April is National Financial Literacy Month!
Expect to hear more about financial and estate planning during the month of April.
Several organizations representing nearly 1 million professionals—accountants, attorneys, financial planners and advisors, insurance agents and brokers, and trust officers—are planning to mobilize the entire estate and financial planning community by providing support, tools and education for professionals and the public.
During National Financial Literacy Month (April) and National Estate Planning Awareness Week (in October), they will be providing estate and financial planning content, seminars, webinars and mentions in newsletters, blogs, publications, social media groups and websites.
These organizations include: The NAEPC Education Foundation, the National Association of Estate Planners and Councils, American Institute of Certified Public Accountants; American Association of Attorney-Certified Public Accountants; American Bar Association Section of Real Property, Trust and Estate Law; Society of Financial Service Professionals; National Academy of Elder Law Attorneys; Partnership for Philanthropic Planning; Financial Planning Association®; and Association of Fundraising Professionals.
Their goal is to alert, educate, motivate and assist the American public to cost-effectively establish and keep their financial and estate plans up to date. As leaders in the estate and financial planning community, they are keenly familiar with the challenges American face with regard to saving, investing, and planning for their financial futures:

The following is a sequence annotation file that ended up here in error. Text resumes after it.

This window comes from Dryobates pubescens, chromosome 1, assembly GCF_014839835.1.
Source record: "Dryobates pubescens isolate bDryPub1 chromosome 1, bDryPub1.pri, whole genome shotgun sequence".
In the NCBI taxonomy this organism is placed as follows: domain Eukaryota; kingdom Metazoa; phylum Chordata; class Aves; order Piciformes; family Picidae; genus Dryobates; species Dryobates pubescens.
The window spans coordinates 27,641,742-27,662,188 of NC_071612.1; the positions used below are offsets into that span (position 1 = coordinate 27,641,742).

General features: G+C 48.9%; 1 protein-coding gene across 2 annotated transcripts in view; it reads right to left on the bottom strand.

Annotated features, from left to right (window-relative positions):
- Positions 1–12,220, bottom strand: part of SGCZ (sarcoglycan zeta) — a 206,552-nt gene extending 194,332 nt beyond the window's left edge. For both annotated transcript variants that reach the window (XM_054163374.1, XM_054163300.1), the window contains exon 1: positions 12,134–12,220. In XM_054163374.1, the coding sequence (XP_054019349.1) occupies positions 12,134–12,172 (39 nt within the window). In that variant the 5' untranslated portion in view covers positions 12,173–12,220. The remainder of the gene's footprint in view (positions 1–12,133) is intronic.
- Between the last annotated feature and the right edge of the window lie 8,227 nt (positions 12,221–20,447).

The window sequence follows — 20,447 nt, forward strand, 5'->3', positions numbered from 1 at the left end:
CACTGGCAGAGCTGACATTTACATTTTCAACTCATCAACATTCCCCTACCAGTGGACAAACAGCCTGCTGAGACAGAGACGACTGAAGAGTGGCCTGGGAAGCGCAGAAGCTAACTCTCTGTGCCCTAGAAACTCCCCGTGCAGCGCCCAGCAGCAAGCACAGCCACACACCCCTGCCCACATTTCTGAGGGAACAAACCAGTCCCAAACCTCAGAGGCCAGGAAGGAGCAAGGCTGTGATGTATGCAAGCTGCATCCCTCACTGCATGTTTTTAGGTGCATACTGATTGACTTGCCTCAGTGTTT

- The majority of Americans lack the ability to adequately plan for retirement as most Americans over 65 are totally dependent on Social Security. With proper knowledge and planning, future generations will certainly have a more secure future.
- It is estimated that over 120,000,000 Americans do not have an up-to-date estate plan to protect themselves and their families, making estate planning one of the most overlooked areas of personal financial management. Estate planning is not just for the wealthy and is important for everyone. With advance planning, issues such as guardianship of children, managing bill paying and assets in the event of sickness or disability, care of a special needs child, long-term care needs, and distribution of retirement assets can all be handled with sensitivity, care, and at a reasonable cost.
- Many people mistakenly believe that because they are not “rich,” they do not need to do any estate and financial planning. This attitude can be financially harmful and can be avoided with proactive planning. Estate planning is not about the value of what you own, but the way you value what you have.
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